After this, still receiving fresh reinforcements, they made such movements as threatened to distress the provincials very much, by cutting off their convoys of provisions from Connecticut, and thus force them to an engagement. This, general Washington determined at all events to avoid. He therefore extended his forces into a long line opposite to the way in which the enemy marched, keeping the Brunx, a river of considerable magnitude, between the two armies, with the North-River in his rear. Here the provincials continued for some time to skirmish with the royal army, until, at last, by some maneuvres, the British general found means to attack them on the twenty-eighth of October, 1776, advantageously, at a place called the White Plains, and drove them from some of their posts.
The success on this occasion was not so complete as on the former; however it obliged the provincials to change their ground, and retreat farther up into the country. General Howe pursued thein for some time; but at last, finding all his endea. vours to bring on a general action, fruitless, he determined to give over the pursuit, and employ himself in reducing the forts which the provincials still retained in the neighbourhood of NewYork.
Fort Washington was the only post the Americans then held on New York island, and was under the command of colonel Magaw. The royal army made four attacks upon it. The first on the north side, was led on by general Knyphauzen : the second, on the east, by general Matthews, supported by lord Cornwallis: the third was under the direction of lieutenant-colonel Sterling: and the fourth by lord Percy: The troops under Knyphauzen, when advancing to the fort, had to pass through a thick wood, which was occupied by Rawling's regiment of riflemen, and suffered very much from their well-directed fire, During this at. tack & body of British light infantry, advanced against a party of the Americans, who were annoying them from behind rocks and trees, and obliged them to disperse. Lord Percy carried an ad. vance work on his side ; and lieutenant-colonel Sterling forced his way up a steep ascent, and took one hundred and seventy prisoners. Their outworks being carried, the Americans left their lines, and crowded into the fort. Colonel Rahl, who led the right column of Knyphauzen's attack, pushed forwards, and lodged his column within an hundred yards of the fort, and was there soon joined by the left column. The garrison surrendered on terms of capitulation, by which the men were to be considered as prisoners of war, and the officers to keep their baggage and side arms. The number of prisoners amounted to two thousand seven hundred. The loss of the British was considerable,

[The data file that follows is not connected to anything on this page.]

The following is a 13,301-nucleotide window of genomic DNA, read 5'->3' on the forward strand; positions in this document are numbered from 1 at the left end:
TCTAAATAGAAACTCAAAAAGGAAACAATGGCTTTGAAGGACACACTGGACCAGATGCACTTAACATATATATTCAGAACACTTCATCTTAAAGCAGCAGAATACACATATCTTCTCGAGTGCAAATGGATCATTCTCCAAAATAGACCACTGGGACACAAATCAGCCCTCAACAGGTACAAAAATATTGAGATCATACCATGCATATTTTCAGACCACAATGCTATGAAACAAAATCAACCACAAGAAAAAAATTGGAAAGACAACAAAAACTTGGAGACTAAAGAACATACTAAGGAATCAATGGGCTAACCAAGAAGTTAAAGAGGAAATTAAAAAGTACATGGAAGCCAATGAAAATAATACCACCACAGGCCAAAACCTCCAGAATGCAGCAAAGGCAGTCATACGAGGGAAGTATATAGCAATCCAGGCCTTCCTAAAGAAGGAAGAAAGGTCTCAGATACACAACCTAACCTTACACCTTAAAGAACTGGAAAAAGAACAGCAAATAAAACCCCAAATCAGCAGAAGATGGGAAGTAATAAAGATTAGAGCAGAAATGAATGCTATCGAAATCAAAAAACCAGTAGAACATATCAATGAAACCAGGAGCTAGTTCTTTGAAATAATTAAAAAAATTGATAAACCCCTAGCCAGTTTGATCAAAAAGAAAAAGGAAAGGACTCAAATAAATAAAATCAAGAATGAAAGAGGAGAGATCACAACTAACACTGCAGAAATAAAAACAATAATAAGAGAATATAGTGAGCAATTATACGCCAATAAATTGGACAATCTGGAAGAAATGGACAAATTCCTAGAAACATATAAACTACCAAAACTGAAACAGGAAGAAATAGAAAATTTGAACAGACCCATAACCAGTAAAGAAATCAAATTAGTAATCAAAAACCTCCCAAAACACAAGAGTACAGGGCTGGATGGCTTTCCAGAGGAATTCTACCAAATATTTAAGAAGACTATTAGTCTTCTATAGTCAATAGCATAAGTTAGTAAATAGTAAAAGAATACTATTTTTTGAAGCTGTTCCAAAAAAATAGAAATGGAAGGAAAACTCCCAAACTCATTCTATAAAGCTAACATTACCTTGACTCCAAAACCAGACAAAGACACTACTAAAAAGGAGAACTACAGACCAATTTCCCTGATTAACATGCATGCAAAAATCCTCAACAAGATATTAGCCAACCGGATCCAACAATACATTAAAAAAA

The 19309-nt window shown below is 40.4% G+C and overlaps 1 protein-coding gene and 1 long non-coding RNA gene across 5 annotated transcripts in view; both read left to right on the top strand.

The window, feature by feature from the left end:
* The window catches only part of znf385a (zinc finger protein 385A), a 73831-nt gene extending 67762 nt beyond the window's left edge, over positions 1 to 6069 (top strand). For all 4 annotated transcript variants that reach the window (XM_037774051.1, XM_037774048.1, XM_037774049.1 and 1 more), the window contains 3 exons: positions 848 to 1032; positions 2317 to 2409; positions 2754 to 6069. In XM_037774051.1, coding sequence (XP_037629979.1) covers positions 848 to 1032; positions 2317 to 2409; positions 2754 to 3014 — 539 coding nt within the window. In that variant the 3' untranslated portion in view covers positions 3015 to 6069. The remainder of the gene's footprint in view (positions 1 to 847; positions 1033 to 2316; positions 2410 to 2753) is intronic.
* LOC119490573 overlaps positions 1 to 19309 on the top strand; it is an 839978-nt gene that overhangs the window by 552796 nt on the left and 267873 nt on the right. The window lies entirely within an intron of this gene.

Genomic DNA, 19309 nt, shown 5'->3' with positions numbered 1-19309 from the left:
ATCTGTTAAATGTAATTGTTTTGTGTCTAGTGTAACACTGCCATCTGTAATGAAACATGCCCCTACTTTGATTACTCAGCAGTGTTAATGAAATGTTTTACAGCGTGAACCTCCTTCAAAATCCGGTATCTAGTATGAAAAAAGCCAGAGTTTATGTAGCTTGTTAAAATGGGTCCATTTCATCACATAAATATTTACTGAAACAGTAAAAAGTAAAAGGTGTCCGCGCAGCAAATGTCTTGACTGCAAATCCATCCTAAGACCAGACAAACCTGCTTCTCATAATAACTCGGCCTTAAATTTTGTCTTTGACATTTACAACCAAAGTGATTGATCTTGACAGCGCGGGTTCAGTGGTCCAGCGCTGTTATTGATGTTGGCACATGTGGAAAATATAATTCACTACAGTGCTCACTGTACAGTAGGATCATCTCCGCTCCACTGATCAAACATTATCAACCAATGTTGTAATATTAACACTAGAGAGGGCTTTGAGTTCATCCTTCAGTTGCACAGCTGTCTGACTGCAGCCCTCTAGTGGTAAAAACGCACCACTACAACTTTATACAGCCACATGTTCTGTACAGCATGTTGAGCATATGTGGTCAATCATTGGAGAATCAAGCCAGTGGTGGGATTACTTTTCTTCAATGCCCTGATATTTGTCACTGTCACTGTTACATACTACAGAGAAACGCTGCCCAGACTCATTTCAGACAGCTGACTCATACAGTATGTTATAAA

Shortly after the surrender of fort Washington, fort Lee, situ. ate on the opposite shore of the North River, was evacuated by
the Americans, at the approach of lord Cornwallis ; and at the expense of their artillery and stores.